What if you want to build your own white-box PCs and sell them? In that case, you need to buy a package of Windows licenses from an authorized distributor and then use the OEM Preinstallation Kit (OPK) to install Windows. You can customize the installation with extra drivers and applications, and you can even add your own Start menu items and Internet Explorer Favorites. You can build image files for each different type of PC you sell, but for each individual PC you have to include a custom “answer file” that includes a unique value for the ProductKey entry. According to the OPK documentation, “The Product Key that you use to activate the installation must match the number on the Certificate of Authenticity (COA) sticker that accompanies the retail product or that is physically attached to the computer case…”
When your customers turn on the PC for the first time, they go through the Out of Box Experience and accept the license agreement. They don’t have to enter the product key (you already did that) and you can even activate Windows XP for them over the Internet. You are required to provide them with the Windows CD, product key, and Certificate of Authenticity. If they reinstall Windows, they need to use the OEM CD and the key you provided. They can then reactivate Windows over the Internet. None of the changes announced last week have any effect on you if you use an OEM version of Windows XP sold through the System Builder program.
Now let’s say you’re in the same league as Michael Dell. You lucky dog – you own one of the 20 largest manufacturers of Windows-based computers in the world. In short, you’re a Royalty OEM. The OPK does a good job of explaining the differences between System Builders,
Royalty OEMs receive a ‘golden master’ copy of Windows from Microsoft. The royalty OEM may customize Windows as described in the OPK, their license agreement, or a signed addendum… These OEMs obtain all customized media, end-user manuals, and bulk quantities of COA stickers from MS authorized replicators.
Royalty OEMs may provide recovery media for each computer, and that media must be protected so that it can be used only on that particular computer. Both printed books and any recovery media display the OEM name and branding.
System-locked preinstallation (SLP) is an anti-piracy technology that helps prevent the copying of legitimately licensed operating system software onto non-licensed systems. SLP is available only to royalty OEMs.
Aha! Now we’re getting somewhere. On a computer put together by a Royalty OEM, the preinstalled copy of Windows (including the recovery CD) contains configuration files that look for specific information in the system BIOS. If they find that information, no activation is required. Royalty OEMs have to provide a Certificate of Authenticity to each customer along with a unique product key (usually printed on a sticker on the side of the PC), but that key isn’t used to activate Windows initially. When you get a new computer from Dell or Gateway or Compaq or any other big PC vendor that uses SLP, no activation is required when you first run Windows, and no activation is required when you reinstall Windows – as long as you start your computer using the SLP CD on the same computer (or one with the same motherboard/BIOS combination).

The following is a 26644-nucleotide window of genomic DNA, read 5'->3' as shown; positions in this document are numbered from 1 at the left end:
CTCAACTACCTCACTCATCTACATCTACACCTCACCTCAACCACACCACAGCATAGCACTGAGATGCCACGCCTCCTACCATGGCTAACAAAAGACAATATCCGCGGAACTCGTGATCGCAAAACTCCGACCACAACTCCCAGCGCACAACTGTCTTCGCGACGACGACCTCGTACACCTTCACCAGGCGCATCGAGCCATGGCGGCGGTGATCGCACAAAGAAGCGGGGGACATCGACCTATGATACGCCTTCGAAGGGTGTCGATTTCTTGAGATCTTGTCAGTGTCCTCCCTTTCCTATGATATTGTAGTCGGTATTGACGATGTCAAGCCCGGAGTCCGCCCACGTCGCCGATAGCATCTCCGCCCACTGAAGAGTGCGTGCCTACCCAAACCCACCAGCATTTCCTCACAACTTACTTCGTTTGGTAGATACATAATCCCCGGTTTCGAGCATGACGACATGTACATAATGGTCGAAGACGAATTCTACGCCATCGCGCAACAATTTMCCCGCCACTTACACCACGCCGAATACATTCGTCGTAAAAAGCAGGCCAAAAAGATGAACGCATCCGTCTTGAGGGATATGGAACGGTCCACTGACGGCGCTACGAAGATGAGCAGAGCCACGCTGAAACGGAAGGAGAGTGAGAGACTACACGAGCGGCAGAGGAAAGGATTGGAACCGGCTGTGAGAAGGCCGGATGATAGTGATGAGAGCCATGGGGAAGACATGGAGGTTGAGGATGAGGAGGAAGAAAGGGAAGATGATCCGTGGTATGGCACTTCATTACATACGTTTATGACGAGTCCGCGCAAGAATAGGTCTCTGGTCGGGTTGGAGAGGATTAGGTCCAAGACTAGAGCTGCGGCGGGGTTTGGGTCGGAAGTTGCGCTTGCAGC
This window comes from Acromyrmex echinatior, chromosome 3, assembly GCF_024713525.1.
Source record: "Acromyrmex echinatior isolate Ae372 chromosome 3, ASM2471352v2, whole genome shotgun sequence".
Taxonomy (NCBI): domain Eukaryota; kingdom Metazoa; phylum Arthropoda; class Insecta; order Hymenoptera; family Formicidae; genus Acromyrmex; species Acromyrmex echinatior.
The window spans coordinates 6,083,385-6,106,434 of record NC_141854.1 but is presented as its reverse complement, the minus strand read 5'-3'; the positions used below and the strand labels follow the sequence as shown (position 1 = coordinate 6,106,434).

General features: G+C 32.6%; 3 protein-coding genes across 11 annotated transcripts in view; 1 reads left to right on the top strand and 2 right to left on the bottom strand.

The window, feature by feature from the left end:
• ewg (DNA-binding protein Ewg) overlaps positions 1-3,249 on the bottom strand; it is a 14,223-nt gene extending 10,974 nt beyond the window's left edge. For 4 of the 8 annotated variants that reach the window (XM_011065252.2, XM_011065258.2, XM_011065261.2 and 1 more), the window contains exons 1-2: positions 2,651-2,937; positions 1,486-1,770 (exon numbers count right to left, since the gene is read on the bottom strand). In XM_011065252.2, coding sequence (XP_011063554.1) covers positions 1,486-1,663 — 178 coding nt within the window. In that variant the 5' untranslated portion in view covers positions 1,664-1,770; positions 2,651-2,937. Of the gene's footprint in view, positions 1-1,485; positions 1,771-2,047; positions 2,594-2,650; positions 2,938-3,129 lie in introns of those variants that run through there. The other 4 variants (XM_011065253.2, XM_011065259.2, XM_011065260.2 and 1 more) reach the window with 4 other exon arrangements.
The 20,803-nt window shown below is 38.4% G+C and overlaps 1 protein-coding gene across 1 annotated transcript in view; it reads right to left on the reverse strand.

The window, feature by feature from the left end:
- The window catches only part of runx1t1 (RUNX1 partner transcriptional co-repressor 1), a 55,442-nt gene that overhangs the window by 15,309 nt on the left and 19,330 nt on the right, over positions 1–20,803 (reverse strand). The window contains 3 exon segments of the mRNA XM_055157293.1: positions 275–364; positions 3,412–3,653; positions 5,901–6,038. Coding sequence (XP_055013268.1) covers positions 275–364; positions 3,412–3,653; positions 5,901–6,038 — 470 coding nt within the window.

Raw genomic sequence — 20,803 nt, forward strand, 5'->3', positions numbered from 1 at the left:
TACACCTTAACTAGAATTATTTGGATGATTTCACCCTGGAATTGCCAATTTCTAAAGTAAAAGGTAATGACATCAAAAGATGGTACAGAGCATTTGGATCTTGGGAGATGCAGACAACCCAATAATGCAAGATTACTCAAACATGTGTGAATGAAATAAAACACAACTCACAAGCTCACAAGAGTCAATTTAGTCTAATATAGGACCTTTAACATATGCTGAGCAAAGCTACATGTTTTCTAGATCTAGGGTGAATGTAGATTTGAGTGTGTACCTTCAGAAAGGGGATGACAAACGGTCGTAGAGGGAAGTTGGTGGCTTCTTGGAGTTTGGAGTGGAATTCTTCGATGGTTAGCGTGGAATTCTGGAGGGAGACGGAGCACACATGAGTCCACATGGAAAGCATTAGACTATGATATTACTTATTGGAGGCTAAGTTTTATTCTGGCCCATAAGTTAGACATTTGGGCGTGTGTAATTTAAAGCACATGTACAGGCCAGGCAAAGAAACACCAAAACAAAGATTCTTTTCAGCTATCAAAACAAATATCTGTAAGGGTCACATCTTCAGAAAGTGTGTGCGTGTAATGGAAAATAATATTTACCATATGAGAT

But what happens to the product key printed on the side of my Dell (or Gateway or Compaq or Toshiba, etc.) computer? Under normal circumstances, it goes completely unused. And there’s the problem. If I’m interested in activating a copy of Windows without paying for it, I can walk into Best Buy, find a display of desktop PCs, and copy down the product keys from the sticker on the side of each one. I can then try using those keys to activate my OEM copy of Windows over the Internet. And until today, that would have worked. But no longer. Now, if I try the same trick, I’ll be unable to activate without calling in. If I’m willing to lie and say that I bought an HP computer but changed the motherboard or flashed the BIOS, I might be able to get away with it. But it’s an extra hoop.
I did some quick searches and have determined that PCs sold by Dell, Gateway, Toshiba, and Compaq all use SLP. Based on the language I quoted earlier from the OPK, I strongly suspect that all PCs sold in the past two years by all of the 20 leading Royalty OEMs also use SLP.
And that means that this change is going to have no effect on legitimate owners of OEM computers who want to reinstall their copy of Windows. As long as they use the CD that came with their PC, installation should be automatic and activation should not be required. The only circumstances under which activation would be required, as I noted in my original post, are if you use the CD on a different computer than the one it was sold with, or if you changed the motherboard or BIOS to one that didn’t match the SLP files.
As I said in my previous post, anyone who tries to turn this change into a major issue simply doesn’t understand how the technology works.